It was Joe Biden (yes our current Democrat VP) who authored this act, who wrote those words and then pushed this abhorrent law (which created ONDCP, the position of “drug czar” and the mandate to lie thru their teeth) thru congress.

  • pffftttt....||

    highest total number behind bars-in a democratic state in the history of the whole planet

    Ireland belches, farts and laughs at you, before falling down while spewing vomit.

  • reality||

    yet is too drunk to realize that the US still has the highest total number behind bars-in a democratic state in the history of the whole planet

    why is Ireland so fucking stupid?

  • FreeLibertine||

    Tommy Chong on Joe Biden: "Biden comes off as a liberal democrat, but he's the one who authored the bill that put me in jail. He wrote the law against shipping drug paraphernalia through the mail -- which could be anything from a pipe to a clip or cigarette papers."

    Tommy Chong did 9 months in federal prison for selling water pipes!?! Selling WATER PIPES, in the land of the free!!!

  • Question||

    Were any of the dissenters in Gonzales v. Raich appointed by democrats?

  • ||

    Let's see, dissents by Sandra O, Rehnquist, and of course Thomas.

    So that would be no.

  • ola||

    No, but 4 of the 6 in favor of the government were republican appointees and 2 of the a-holes are still there.

  • Question||

    There is zero chance that a democrat would ever appoint someone like Thomas so I'll take my chances with republicans, especially if they can elect someone like Perry who doesn't like the Feds stepping on the states. Not saying Perry supports legalization but he certainly sounds like someone who would appoint someone like Thomas.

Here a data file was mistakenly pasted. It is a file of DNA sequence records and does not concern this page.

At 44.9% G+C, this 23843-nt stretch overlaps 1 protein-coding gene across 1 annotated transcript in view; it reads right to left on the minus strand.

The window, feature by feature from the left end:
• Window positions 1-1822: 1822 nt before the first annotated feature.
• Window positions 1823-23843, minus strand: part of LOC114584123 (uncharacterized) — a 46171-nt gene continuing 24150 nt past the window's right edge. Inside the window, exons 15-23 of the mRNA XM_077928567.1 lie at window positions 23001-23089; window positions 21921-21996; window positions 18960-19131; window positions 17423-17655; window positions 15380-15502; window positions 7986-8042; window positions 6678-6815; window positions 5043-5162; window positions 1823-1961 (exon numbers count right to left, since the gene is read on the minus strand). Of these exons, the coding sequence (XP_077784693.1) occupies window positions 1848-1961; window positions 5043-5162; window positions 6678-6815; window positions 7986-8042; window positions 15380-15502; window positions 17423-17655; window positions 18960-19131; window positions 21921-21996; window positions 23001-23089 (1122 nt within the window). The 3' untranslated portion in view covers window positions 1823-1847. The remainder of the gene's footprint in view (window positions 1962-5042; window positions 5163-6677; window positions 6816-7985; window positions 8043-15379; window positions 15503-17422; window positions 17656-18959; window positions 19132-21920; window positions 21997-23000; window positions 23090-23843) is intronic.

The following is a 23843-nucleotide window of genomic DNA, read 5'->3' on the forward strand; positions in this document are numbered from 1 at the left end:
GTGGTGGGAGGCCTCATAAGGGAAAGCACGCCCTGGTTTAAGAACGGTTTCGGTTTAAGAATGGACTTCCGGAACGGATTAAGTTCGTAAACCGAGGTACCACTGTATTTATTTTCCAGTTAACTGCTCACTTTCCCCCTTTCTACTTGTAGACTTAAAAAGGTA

• ||

    Right.

    Cos a guy who can brag about executing 234 people without a single second thought or doubt is the person I want in charge of the Federal machinery of *ahem* justice.

    Or perhaps not.

  • JohnD||

    Yeah, I guess you would send them to bed without dinner. moron.

  • ||

    No, asshat. Should a person attempt to commit a crime against my family, person, or property, they would find themselves met with rapidly applied deadly force.

    But the question is not what I would do. The question is what we want the government to do in our name; the same judicial system that has far too frequently wrongly convicted and imprisoned people on poorly constructed, flimsy, or falsified evidence.

    And when a politician can boast of executions and state that the process never even gave him pause, I am concerned, as should be any rational being.

    So take your ad hominem and shove it, fuckstick. I choose not to side with the jackbooted thugs.

  • ||

    No, asshat. Should a person attempt to commit a crime against my family, person, or property, they would find themselves met with rapidly applied deadly force.